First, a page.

The object of my most intense and horrified fascination was, of course, Hamlet himself. He was wearing a tunic and medieval tights, so it was impossible for me not to be constantly and most unpleasantly aware of his 'powerfully huge thighs' throughout the evening. After Hamlet has seen his father's ghost on the ramparts (who spills the beans about having been murdered), then Claudius makes his first appearance. Frankly, even in tights, he was not so 'old and frail' as I should have liked--but I suppose that is the trick of the actor's craft. Certainly, Stina looked ravishing and otherworldly in her stage debut; if she was nervous, she did not show it, other than by a certain over-loud emphasis of the wrong word at the wrong time. But in fairness, she was still very young. She did not do any worse than 'S' did in the role of Hamlet, really; both did pretty well I thought during the long, difficult scene when the 'play within a play', the 'Mousetrap', is performed. So I went wildly back and forth in my convictions. I was almost convinced at first that they had only a professional relationship from observing the 'chemistry' between them--but then in the famous 'country matters' scene I changed my mind again. Of course Ophelia was soon dead and out of the picture; but by then I couldn't help but notice the obvious hatred between Hamlet and Claudius. But was this, again, merely a professional jealousy? Or even just good acting? That seemed unlikely to me. And so it went for me for over two long hours, wavering back and forth between certainties, between elation and despair. Until at last, we came to the long final bloodbath.
In this scene, Laertes, the son of Polonius and brother of Ophelia, has arrived at the court of Elsinore to revenge himself on Hamlet for murdering his father and driving his sister to kill herself. So Claudius helpfully arranges a duel between them, at which Hamlet will drink poison and so lose and be killed. However, halfway through, Hamlet goes crazy and kills Claudius by stabbing him with his sword. When it was time for this in the tonight's production, however, Hamlet was over-enthusiastic and 'his wild thrusting' was far too 'painfully vigourous' for Claudius to bear. So instead of dying in a dignified fashion, after a brief soliliquy, Claudius hoisted himself to his feet and, screaming obscenities, tried to strangle the much younger Hamlet. For a few suspenseful moments the two men swayed and tottered about, then tripped over the footlights and fell heavily together into the orchestra pit, for all purposes ending the performance. Though some attempt was made by Fortinbras to shout out his 'goodnight, sweet prince' speech before the curtain was pulled.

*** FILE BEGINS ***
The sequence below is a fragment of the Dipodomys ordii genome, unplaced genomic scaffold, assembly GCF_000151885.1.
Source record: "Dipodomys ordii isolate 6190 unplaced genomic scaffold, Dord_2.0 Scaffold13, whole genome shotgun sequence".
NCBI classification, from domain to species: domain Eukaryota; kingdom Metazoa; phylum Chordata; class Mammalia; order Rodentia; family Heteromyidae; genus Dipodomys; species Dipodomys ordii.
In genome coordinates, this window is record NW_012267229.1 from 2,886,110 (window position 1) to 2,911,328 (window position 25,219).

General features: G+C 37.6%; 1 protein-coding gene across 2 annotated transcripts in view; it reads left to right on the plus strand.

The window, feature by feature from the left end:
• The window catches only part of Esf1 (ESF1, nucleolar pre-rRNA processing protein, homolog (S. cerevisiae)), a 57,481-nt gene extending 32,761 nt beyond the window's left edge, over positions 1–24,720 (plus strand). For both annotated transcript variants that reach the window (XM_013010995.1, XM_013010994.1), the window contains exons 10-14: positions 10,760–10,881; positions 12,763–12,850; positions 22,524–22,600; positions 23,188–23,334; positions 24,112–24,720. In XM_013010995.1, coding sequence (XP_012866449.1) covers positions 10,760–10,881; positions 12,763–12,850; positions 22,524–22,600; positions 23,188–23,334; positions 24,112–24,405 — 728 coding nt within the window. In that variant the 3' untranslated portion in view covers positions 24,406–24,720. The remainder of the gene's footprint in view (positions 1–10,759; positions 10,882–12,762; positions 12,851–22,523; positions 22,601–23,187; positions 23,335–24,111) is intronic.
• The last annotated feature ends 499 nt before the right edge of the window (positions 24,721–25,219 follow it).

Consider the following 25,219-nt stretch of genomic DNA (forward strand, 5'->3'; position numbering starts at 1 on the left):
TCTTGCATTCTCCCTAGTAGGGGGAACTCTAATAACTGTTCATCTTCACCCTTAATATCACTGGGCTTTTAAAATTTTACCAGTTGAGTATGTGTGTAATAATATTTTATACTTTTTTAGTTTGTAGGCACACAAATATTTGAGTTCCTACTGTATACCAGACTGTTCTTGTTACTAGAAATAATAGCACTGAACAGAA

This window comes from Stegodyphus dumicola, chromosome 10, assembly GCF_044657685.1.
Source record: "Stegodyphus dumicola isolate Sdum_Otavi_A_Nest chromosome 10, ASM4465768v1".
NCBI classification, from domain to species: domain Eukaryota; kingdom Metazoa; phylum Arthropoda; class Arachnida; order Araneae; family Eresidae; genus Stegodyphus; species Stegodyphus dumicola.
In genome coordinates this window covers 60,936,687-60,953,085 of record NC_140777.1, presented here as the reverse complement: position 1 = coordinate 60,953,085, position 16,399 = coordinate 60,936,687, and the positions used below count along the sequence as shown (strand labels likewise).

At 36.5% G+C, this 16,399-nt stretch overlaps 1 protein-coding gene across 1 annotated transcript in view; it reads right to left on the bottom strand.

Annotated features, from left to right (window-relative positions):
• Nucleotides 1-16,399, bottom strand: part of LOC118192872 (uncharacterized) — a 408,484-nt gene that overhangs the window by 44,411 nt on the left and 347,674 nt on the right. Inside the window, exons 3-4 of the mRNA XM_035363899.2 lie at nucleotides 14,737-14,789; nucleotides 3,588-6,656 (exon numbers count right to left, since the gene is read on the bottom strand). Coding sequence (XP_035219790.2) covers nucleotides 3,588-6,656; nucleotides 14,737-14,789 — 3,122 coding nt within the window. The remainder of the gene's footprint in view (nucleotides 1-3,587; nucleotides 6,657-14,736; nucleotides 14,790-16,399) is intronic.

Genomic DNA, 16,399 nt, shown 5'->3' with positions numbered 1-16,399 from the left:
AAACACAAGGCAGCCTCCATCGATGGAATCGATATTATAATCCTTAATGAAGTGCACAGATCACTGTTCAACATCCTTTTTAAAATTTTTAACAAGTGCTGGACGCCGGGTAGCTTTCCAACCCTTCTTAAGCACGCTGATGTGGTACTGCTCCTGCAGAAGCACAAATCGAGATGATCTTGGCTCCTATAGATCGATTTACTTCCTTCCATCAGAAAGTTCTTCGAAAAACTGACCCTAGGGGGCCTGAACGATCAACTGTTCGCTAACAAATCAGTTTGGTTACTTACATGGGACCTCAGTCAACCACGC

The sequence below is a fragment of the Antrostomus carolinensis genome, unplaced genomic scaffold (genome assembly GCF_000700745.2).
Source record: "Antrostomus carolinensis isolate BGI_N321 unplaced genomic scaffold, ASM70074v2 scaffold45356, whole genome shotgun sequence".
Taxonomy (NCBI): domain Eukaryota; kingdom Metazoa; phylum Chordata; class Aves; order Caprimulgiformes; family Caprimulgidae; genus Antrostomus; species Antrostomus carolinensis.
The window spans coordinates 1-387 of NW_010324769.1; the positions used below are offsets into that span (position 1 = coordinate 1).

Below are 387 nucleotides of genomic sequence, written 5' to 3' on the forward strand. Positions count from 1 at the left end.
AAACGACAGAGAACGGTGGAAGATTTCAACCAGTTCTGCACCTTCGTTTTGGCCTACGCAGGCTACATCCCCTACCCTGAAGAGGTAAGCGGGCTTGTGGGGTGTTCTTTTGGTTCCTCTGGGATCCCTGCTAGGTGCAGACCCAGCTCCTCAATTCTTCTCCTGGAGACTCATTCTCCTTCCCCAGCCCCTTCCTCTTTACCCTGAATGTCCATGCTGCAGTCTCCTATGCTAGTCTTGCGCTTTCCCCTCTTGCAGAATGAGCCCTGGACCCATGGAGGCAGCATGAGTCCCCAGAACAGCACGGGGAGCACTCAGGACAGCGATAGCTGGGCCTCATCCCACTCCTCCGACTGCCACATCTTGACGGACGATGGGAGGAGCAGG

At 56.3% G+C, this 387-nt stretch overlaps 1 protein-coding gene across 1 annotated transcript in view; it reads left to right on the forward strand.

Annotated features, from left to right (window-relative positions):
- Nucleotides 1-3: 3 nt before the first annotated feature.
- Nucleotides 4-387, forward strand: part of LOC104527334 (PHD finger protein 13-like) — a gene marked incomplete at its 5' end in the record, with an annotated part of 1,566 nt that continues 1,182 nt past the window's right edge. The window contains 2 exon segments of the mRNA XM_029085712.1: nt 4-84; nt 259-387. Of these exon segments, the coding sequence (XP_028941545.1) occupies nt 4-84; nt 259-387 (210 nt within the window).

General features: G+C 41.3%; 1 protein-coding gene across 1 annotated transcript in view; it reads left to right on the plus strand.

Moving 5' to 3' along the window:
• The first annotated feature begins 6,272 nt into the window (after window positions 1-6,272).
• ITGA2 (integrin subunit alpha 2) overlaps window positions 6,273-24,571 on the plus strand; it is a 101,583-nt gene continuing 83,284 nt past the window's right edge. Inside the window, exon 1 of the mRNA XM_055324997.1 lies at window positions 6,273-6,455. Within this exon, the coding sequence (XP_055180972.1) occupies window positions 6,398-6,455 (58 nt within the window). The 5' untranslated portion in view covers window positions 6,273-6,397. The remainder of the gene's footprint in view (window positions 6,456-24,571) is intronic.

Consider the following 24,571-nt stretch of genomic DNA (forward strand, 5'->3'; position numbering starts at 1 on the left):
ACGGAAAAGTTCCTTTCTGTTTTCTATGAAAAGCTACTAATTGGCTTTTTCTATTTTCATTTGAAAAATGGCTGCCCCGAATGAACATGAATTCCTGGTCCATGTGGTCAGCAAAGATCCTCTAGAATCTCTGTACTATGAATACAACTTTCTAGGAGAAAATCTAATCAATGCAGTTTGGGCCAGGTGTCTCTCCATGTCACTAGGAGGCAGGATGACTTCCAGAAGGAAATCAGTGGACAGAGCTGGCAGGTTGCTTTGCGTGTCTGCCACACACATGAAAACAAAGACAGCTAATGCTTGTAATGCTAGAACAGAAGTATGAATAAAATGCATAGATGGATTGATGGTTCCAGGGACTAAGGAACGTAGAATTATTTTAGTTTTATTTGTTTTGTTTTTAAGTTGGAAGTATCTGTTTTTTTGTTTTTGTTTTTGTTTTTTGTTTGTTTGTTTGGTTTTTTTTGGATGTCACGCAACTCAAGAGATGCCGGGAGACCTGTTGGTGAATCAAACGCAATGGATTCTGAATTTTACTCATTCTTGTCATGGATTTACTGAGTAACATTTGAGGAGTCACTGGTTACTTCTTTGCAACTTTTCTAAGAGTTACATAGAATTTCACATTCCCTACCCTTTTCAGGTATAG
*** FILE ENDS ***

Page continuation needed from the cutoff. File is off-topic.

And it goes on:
Stunned, I exited with the rest of the audience; I was to wait for her, according to Stina's intructions, at the cafe across the street. It seemed fairly certain to me that the two actors had some good motivation to dislike each other--and increasingly, the evidence was mounting that the reason for this was inside the pages of Stina's journal. But still, I felt I must actually meet Stina face to face again before I could be sure. It was irrational, of course, but I am sure everyone has felt this way at some time in their lifes. I sat at a little table facing the window; by the time she finally trailed out of the theatre doors and crossed the street, it was nearly midnight, and so was dark at last, since we were so far south. But it was a Saturday, so the streets of the little storybook city were quite brightly lit; I thought i could detect a weary reluctance in her steps as she walked in the cafe door. Perhaps she was just tired.
'Oh, I'm so exhausted!' she said when she caught sight of me. 'What a terrible ordeal! Did you see it, Lemo?' We hugged; she kissed me listlessly. 'Professional actors are so jealous--they are like big babies. Did you see how the two of them conspired to wreck my debut? I'll never forgive either of them as long as I live!' We ordered coffee and cakes, while she continued to chatter. She went over every nuance of her performance--she quizzed me for my opinion of each of her lines, but without waiting for any answer. Did she seem properly polished to me? Or over-rehearsed? She begged me to be honest with her: should she just give it all up? Was she totally without talent? It crossed my mind to say yes, but her performance at that moment would have made a liar of me. She was displaying a great deal of talent at hiding her emotions, whatever they might really be, where I was concerned.